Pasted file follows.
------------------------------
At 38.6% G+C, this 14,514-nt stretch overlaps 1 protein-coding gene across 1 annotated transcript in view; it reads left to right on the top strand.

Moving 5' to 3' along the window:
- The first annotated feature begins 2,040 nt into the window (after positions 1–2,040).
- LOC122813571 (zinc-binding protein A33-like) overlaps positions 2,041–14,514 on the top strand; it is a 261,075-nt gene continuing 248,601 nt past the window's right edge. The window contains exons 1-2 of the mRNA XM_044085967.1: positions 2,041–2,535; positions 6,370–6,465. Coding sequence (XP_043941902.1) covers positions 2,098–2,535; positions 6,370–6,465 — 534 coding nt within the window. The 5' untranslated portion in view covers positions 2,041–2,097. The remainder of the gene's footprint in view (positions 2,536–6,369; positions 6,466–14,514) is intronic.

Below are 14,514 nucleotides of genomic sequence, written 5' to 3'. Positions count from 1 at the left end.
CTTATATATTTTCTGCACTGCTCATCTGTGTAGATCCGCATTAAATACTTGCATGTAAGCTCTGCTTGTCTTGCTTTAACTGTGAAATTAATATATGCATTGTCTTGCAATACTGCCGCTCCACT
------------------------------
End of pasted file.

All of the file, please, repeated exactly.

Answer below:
At 38.6% G+C, this 14,514-nt stretch overlaps 1 protein-coding gene across 1 annotated transcript in view; it reads left to right on the top strand.

Moving 5' to 3' along the window:
- The first annotated feature begins 2,040 nt into the window (after positions 1–2,040).
- LOC122813571 (zinc-binding protein A33-like) overlaps positions 2,041–14,514 on the top strand; it is a 261,075-nt gene continuing 248,601 nt past the window's right edge. The window contains exons 1-2 of the mRNA XM_044085967.1: positions 2,041–2,535; positions 6,370–6,465. Coding sequence (XP_043941902.1) covers positions 2,098–2,535; positions 6,370–6,465 — 534 coding nt within the window. The 5' untranslated portion in view covers positions 2,041–2,097. The remainder of the gene's footprint in view (positions 2,536–6,369; positions 6,466–14,514) is intronic.

Below are 14,514 nucleotides of genomic sequence, written 5' to 3'. Positions count from 1 at the left end.
CTTATATATTTTCTGCACTGCTCATCTGTGTAGATCCGCATTAAATACTTGCATGTAAGCTCTGCTTGTCTTGCTTTAACTGTGAAATTAATATATGCATTGTCTTGCAATACTGCCGCTCCACT